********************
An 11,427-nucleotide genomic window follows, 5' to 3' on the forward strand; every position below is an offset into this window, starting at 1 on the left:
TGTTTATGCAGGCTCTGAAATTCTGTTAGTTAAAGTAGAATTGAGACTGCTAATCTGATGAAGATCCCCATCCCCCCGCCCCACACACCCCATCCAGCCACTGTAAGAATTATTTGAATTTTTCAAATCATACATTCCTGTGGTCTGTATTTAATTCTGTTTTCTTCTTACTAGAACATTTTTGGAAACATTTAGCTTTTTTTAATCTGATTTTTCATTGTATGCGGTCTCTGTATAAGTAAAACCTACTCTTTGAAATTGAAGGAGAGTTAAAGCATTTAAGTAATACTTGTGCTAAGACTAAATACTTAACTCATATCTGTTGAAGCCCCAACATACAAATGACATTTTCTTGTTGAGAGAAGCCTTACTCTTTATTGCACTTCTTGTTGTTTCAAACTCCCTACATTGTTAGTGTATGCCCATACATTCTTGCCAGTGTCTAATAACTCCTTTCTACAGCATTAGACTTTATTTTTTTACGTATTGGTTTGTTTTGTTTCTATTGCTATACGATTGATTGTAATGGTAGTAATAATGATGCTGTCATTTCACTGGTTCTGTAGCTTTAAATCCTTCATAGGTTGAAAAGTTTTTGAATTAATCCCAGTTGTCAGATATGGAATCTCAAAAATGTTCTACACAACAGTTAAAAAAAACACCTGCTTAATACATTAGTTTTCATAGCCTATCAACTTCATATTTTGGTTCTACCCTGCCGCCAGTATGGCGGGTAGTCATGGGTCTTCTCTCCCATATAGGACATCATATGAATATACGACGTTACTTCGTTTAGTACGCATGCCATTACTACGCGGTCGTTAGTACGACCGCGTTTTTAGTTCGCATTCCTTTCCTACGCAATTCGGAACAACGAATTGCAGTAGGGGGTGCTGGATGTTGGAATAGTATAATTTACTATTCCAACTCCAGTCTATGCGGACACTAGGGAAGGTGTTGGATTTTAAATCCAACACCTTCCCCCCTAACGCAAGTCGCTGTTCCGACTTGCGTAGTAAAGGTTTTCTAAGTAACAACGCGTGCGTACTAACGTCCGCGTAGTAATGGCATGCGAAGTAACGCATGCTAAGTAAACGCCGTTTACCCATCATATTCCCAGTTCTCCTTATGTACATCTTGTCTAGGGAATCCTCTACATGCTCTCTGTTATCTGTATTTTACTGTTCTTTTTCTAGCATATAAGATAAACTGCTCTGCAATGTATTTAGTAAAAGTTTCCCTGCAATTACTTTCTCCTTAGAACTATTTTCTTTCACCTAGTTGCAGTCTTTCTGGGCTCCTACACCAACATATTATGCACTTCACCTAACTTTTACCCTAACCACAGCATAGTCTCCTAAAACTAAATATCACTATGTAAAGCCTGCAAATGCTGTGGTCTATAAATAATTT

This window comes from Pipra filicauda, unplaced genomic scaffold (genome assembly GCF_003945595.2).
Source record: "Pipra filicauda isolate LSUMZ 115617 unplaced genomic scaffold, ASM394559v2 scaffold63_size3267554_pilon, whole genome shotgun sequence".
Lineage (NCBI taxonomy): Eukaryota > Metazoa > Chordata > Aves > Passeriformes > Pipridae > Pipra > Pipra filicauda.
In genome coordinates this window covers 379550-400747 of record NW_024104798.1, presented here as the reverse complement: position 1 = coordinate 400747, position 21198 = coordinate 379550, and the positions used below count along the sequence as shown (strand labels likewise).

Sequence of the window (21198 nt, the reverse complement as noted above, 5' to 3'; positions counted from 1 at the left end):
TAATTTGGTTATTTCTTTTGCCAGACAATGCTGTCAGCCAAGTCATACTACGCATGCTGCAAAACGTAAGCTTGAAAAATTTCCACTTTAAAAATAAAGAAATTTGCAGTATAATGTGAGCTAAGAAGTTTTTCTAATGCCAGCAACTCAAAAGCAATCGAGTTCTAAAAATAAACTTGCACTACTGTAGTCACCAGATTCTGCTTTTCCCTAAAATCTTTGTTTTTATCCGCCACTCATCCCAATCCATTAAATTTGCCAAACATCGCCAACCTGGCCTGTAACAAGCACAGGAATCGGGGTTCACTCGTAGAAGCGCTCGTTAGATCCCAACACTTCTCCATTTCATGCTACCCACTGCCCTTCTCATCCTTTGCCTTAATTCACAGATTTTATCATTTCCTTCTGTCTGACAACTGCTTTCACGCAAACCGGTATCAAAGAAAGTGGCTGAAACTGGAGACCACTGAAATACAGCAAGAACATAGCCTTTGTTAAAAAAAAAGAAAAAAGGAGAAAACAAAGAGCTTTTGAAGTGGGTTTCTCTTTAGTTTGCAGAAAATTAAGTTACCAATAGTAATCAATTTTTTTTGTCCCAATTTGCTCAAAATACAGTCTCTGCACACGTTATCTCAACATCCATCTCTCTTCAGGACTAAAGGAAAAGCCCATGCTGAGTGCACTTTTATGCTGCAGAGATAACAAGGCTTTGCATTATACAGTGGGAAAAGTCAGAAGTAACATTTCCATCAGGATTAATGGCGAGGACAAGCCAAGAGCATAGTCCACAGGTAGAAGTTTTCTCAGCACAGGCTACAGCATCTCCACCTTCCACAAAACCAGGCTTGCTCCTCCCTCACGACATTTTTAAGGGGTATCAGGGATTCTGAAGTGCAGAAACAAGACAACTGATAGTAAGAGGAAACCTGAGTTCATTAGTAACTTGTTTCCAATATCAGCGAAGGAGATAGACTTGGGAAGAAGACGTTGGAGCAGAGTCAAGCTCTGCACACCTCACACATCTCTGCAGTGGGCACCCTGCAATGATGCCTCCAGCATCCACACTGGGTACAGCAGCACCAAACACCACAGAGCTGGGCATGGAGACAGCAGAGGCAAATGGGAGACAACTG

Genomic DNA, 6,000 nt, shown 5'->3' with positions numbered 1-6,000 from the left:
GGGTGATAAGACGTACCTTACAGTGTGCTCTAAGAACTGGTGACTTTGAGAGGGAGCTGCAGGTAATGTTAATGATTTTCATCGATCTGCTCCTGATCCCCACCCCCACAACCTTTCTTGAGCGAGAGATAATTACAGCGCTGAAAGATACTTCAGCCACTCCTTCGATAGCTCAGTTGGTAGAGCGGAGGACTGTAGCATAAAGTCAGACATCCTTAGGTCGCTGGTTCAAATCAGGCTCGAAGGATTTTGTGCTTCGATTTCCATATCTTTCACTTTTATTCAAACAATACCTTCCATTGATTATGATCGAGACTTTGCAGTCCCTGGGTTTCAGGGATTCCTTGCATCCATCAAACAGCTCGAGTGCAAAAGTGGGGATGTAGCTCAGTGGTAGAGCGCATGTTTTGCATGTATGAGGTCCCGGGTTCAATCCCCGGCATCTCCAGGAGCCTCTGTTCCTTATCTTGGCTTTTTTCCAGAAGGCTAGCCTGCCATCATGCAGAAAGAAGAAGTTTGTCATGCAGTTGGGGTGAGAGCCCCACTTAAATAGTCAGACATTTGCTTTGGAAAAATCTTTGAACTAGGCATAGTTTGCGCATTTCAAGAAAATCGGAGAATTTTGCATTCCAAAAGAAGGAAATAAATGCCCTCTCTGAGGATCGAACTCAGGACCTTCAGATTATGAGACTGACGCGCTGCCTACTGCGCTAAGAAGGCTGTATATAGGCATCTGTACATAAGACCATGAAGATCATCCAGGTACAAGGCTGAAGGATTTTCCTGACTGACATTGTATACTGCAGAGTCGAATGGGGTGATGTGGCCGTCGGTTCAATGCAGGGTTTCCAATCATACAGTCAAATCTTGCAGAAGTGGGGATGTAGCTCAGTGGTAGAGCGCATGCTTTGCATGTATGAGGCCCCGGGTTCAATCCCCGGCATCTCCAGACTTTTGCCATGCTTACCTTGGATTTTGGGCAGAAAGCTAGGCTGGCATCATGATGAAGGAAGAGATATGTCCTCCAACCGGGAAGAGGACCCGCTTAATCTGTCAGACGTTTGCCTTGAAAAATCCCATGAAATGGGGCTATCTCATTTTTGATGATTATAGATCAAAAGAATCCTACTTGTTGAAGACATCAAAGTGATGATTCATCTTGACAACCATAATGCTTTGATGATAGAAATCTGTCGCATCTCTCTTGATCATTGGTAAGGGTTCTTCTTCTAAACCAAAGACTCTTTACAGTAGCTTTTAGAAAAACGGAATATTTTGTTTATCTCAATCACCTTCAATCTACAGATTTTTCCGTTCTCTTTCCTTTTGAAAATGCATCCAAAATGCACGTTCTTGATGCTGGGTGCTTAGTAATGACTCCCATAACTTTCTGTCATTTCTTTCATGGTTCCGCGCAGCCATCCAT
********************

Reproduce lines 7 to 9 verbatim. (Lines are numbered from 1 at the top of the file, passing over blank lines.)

Sequence of the window (21198 nt, the reverse complement as noted above, 5' to 3'; positions counted from 1 at the left end):
TAATTTGGTTATTTCTTTTGCCAGACAATGCTGTCAGCCAAGTCATACTACGCATGCTGCAAAACGTAAGCTTGAAAAATTTCCACTTTAAAAATAAAGAAATTTGCAGTATAATGTGAGCTAAGAAGTTTTTCTAATGCCAGCAACTCAAAAGCAATCGAGTTCTAAAAATAAACTTGCACTACTGTAGTCACCAGATTCTGCTTTTCCCTAAAATCTTTGTTTTTATCCGCCACTCATCCCAATCCATTAAATTTGCCAAACATCGCCAACCTGGCCTGTAACAAGCACAGGAATCGGGGTTCACTCGTAGAAGCGCTCGTTAGATCCCAACACTTCTCCATTTCATGCTACCCACTGCCCTTCTCATCCTTTGCCTTAATTCACAGATTTTATCATTTCCTTCTGTCTGACAACTGCTTTCACGCAAACCGGTATCAAAGAAAGTGGCTGAAACTGGAGACCACTGAAATACAGCAAGAACATAGCCTTTGTTAAAAAAAAAGAAAAAAGGAGAAAACAAAGAGCTTTTGAAGTGGGTTTCTCTTTAGTTTGCAGAAAATTAAGTTACCAATAGTAATCAATTTTTTTTGTCCCAATTTGCTCAAAATACAGTCTCTGCACACGTTATCTCAACATCCATCTCTCTTCAGGACTAAAGGAAAAGCCCATGCTGAGTGCACTTTTATGCTGCAGAGATAACAAGGCTTTGCATTATACAGTGGGAAAAGTCAGAAGTAACATTTCCATCAGGATTAATGGCGAGGACAAGCCAAGAGCATAGTCCACAGGTAGAAGTTTTCTCAGCACAGGCTACAGCATCTCCACCTTCCACAAAACCAGGCTTGCTCCTCCCTCACGACATTTTTAAGGGGTATCAGGGATTCTGAAGTGCAGAAACAAGACAACTGATAGTAAGAGGAAACCTGAGTTCATTAGTAACTTGTTTCCAATATCAGCGAAGGAGATAGACTTGGGAAGAAGACGTTGGAGCAGAGTCAAGCTCTGCACACCTCACACATCTCTGCAGTGGGCACCCTGCAATGATGCCTCCAGCATCCACACTGGGTACAGCAGCACCAAACACCACAGAGCTGGGCATGGAGACAGCAGAGGCAAATGGGAGACAACTG

Genomic DNA, 6,000 nt, shown 5'->3' with positions numbered 1-6,000 from the left: